Next, in order to test resistance to thermal stress, the different lyophilized formulations and the liquid single-vial control (ie, liquid ID93 and liquid GLA-SE together in one vial) were stored for 3 months at −20, 4, 25, 37, or 50°C, and T cell and antibody responses were evaluated. When stored at 4 or −20°C during 3 months, all the lyophilized formulations performed similarly to the single-vial liquid control in terms of TH1 induction and skewing toward IgG2c with the lyophilized SMP formulation showing a significant increase in CD4+ TH1 responses at 4°C and the POC formulation at −20°C (Figure S4). After 3 months of storage at 25°C, the lyophilized samples elicited substantially greater frequencies of TH1 responses than the liquid single-vial control sample (Figure S4).
When exposed to elevated temperatures (37 or 50°C) for 3 months the liquid single-vial control formulation lost most of its immunogenicity as evidenced by the dramatic loss of CD4+ T cell and IgG2c antibody responses (Figure 13). In contrast, all the lyophilized formulation candidates were resistant to thermal stress as evidenced by the following: maintenance of frequency of ID93-specific CD4+ T cells (CD154); maintenance of IFN-γ-, TNF-, and IL-2-producing CD4+ T cells (Figures 13 and S5); no increase in IL-17A or IL-5 responses (data not shown); and maintenance of favorable IgG2c:IgG1 antibody titers in thermally stressed samples (Figure 13). These data indicate that lyophilization of a protein antigen with a TLR4 agonist and oil-in-water emulsion is beneficial to maintaining its biologic activity when exposed to prolonged elevated temperatures, which may have substantial benefits for the introduction and implementation of vaccines against pathogens such as Mtb that disproportionally affect the developing world where continuous cold-chain maintenance can be problematic.
We utilized a DoE approach, informed by a preformulation study that selected stabilizing conditions and excipients, to identify six lead formulations of ID93 + GLA-SE that were predicted to be stable when stored at elevated temperatures. The six selected formulations were subsequently tested in an accelerated physicochemical stability study, and three formulations were identified that met our predefined stability criteria and demonstrated greater stability against GLA degradation and particle size increase than the previously described formulation.24 The identified formulations contained the following excipients: trehalose–Tris, trehalose–phosphate, and sucrose–phosphate. These formulations remained immunogenic (ie, inducing robust IgG2c antibodies and CD4+ TH1 cells) after lyophilization and heat stress for up to 3 months at temperatures up to 50°C. In summary, this work resulted in the development of three different formulations of ID93 + GLA-SE that demonstrated thermostability by maintaining physicochemical composition and immunogenic activity following extended thermal stress. Future studies will optimize the lyophilization process, identify a single formulation with optimal stability, and test the single-vial lyophilized product in clinical studies.
The broader implications of the results reported here include establishing the compatibility of the adjuvant, GLA-SE, with a wide range of pharmaceutical excipients. For instance, in many preclinical and clinical applications, it is typical for the adjuvant to be “bedside” mixed with the antigen proximate to immunization. Since GLA-SE demonstrated compatibility with most excipients tested when stored as a liquid for 24 hours, it is likely that GLA-SE would be compatible for bedside mixing with antigens that contain a variety of excipients. GLA-SE was also compatible with a range of excipients after lyophilization, including disaccharide, disaccharide–mannitol, disaccharide–glycine, and glycine–mannitol formulations. Thus, these compositions may be screened as platform formulations for other vaccines that contain GLA-SE or other similar nanoparticle adjuvants to more rapidly develop lyophilized presentations for adjuvanted vaccines. Thermal stability in the DoE study, however, was only achieved with select disaccharide or disaccharide–mannitol formulations. The heat stress condition utilized for the DoE study was storage for 30 days at 50°C, so it may be possible to identify stable glycine–mannitol or glycine–disaccharide formulations by studying less stringent conditions.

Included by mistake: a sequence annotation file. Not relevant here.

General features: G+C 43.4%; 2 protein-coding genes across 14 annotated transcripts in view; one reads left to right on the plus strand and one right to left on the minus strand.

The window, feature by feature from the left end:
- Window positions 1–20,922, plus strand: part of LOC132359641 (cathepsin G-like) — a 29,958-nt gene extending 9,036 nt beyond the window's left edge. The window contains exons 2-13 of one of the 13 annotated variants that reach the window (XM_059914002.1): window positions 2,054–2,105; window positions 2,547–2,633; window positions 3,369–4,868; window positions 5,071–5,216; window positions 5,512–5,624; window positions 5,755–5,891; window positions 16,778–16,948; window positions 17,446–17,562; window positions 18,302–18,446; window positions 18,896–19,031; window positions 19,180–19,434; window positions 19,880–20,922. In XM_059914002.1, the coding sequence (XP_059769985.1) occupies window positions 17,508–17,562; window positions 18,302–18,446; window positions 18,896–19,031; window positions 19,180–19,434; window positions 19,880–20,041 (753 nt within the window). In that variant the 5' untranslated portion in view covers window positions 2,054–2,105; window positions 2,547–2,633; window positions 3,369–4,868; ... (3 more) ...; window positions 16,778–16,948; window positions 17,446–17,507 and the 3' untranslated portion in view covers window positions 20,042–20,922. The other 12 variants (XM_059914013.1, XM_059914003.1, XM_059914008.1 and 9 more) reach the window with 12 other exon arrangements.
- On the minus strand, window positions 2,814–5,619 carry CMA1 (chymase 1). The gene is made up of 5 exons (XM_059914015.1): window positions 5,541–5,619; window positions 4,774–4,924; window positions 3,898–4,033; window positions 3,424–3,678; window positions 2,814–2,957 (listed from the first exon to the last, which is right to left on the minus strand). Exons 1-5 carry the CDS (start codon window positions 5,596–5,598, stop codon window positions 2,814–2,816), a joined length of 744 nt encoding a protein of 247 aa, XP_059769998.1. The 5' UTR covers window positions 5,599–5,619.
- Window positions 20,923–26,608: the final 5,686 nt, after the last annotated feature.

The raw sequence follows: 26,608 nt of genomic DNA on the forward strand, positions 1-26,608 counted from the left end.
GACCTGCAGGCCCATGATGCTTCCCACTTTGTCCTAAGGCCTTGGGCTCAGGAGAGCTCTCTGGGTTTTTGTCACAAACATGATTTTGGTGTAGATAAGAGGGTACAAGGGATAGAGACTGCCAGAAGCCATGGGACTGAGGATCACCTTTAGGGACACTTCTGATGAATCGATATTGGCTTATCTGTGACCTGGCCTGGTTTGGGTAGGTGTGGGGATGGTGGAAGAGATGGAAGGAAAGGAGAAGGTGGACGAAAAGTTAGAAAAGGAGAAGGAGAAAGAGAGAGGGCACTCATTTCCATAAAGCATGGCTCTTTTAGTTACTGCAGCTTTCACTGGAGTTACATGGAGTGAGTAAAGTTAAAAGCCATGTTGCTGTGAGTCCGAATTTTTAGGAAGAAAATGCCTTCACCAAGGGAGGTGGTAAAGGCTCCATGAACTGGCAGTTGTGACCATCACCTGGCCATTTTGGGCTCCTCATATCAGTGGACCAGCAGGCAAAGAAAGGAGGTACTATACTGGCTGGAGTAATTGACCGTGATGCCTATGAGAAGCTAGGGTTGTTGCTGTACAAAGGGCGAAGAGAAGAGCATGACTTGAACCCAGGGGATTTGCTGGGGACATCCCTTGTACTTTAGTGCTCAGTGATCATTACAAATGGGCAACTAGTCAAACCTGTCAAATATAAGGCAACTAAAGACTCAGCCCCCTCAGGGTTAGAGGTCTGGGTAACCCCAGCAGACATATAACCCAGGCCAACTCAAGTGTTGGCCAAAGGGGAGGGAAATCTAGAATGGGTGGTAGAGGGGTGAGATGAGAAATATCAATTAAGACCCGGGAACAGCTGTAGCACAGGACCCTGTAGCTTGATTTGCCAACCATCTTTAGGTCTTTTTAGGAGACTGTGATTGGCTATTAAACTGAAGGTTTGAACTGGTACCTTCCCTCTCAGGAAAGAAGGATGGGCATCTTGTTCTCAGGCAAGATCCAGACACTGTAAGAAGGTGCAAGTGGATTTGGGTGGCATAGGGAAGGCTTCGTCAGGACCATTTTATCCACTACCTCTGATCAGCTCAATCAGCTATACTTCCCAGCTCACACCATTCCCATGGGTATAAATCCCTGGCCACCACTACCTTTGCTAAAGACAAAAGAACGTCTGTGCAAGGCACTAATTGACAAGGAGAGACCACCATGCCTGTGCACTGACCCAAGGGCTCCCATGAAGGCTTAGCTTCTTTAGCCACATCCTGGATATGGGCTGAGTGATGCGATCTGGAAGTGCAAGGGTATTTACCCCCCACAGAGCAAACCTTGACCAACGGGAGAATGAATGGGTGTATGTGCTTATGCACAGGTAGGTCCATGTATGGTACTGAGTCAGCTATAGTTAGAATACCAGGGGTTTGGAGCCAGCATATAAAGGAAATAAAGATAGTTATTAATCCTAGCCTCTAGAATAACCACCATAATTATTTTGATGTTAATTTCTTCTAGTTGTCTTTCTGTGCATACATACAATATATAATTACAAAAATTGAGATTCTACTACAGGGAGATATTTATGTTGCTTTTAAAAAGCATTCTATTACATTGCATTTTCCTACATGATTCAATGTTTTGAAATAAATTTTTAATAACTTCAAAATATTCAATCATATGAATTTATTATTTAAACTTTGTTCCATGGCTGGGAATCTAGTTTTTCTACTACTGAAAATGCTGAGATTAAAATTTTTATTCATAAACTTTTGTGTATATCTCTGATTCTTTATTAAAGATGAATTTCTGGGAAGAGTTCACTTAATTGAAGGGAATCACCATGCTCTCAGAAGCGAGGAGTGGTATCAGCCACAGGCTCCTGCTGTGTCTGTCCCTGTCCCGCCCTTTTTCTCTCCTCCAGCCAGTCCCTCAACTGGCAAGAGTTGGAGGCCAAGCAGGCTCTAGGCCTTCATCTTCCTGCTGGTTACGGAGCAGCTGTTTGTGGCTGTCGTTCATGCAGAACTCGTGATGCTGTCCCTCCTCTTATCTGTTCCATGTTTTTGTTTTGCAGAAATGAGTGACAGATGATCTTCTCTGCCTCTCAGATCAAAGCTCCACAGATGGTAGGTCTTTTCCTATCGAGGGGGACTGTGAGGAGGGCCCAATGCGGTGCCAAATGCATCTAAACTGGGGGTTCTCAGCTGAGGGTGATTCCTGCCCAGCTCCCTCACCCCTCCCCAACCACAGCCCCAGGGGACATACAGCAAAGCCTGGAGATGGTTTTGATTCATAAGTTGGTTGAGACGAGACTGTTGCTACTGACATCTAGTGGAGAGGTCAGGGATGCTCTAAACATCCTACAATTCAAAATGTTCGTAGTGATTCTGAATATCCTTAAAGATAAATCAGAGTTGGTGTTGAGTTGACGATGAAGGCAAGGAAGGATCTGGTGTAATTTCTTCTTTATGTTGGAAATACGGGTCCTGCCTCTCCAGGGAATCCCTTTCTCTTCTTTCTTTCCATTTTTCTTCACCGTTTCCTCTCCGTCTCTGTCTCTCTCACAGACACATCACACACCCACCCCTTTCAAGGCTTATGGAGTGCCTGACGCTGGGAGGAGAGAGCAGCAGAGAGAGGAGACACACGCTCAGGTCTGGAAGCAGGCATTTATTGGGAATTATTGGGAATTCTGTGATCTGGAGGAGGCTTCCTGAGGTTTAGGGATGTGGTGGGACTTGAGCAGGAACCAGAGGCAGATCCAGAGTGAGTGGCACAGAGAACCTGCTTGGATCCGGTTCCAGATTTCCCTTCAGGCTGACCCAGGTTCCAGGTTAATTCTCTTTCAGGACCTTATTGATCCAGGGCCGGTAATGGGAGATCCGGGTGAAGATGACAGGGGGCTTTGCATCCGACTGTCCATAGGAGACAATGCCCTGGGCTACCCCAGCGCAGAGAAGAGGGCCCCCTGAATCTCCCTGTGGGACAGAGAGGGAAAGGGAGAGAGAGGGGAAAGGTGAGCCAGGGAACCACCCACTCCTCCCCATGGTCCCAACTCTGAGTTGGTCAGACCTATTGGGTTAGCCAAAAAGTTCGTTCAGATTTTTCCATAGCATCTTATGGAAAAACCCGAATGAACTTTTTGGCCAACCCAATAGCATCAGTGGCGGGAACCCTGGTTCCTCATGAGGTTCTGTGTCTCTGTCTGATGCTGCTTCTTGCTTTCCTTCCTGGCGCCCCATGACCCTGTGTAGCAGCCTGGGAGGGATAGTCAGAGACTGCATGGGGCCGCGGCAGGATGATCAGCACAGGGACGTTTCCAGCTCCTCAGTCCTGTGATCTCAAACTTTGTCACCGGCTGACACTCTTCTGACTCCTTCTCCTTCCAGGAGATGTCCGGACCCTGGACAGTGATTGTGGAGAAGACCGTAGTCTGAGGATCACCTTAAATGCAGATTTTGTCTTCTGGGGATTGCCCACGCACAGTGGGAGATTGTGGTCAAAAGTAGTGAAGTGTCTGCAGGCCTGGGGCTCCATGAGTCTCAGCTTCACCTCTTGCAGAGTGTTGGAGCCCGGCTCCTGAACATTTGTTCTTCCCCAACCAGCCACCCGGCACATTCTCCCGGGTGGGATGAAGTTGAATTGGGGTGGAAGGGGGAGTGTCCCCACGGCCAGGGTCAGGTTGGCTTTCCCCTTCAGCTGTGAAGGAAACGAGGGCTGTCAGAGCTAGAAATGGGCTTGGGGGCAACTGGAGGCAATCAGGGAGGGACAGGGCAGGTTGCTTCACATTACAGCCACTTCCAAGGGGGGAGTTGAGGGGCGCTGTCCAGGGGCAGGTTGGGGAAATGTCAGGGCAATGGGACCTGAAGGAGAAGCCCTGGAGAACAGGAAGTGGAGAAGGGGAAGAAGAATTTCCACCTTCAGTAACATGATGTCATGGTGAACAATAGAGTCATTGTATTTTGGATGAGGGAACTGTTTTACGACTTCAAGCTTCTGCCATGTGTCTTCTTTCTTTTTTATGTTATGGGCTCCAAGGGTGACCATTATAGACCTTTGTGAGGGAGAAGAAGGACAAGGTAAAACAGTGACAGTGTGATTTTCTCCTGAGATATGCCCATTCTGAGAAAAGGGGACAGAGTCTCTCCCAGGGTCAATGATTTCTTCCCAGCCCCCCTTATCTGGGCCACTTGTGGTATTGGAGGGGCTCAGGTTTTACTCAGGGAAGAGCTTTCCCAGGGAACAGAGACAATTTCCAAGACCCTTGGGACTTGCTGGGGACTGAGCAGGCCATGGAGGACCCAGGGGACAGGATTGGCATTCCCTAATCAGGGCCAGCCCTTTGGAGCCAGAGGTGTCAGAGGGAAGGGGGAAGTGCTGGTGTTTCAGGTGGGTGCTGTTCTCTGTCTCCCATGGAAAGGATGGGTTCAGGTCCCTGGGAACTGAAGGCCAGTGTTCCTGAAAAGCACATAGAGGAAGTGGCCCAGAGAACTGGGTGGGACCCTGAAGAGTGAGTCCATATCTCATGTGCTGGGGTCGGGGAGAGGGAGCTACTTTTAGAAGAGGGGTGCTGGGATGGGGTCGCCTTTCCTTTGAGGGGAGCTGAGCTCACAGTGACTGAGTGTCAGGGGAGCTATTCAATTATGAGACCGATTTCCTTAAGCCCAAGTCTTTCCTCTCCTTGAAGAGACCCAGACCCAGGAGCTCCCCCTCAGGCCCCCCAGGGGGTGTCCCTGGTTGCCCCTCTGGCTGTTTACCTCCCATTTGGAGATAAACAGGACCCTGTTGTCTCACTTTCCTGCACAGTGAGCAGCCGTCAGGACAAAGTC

The authors thank Tim Dutill and Edward H Trappler of Lyophilization Technologies, Inc., for advice regarding lyophilization cycle design and excipient selection. They thank Richard Cabullos, Chris Devine, Tony Phan, and Joseph McCollum for excellent technical assistance. They also thank Jae Hyun Kim for providing scripts for empirical phase diagram generation. Finally, the authors are grateful to Larry Wolfraim, Dan Stoughton, and Steve Huang for helpful suggestions regarding the work described and thoughtful commentary on the manuscript. A portion of this work has been presented by RMK at the Vaccine Technology VI Conference in June 2016 and at the Center for Biocatalysis and Bioprocessing Annual Conference in October 2017. This work was supported by contract #HHSN272201400041C from the National Institute of Allergy and Infectious Diseases to CBF.
The authors report no conflicts of interest in this work.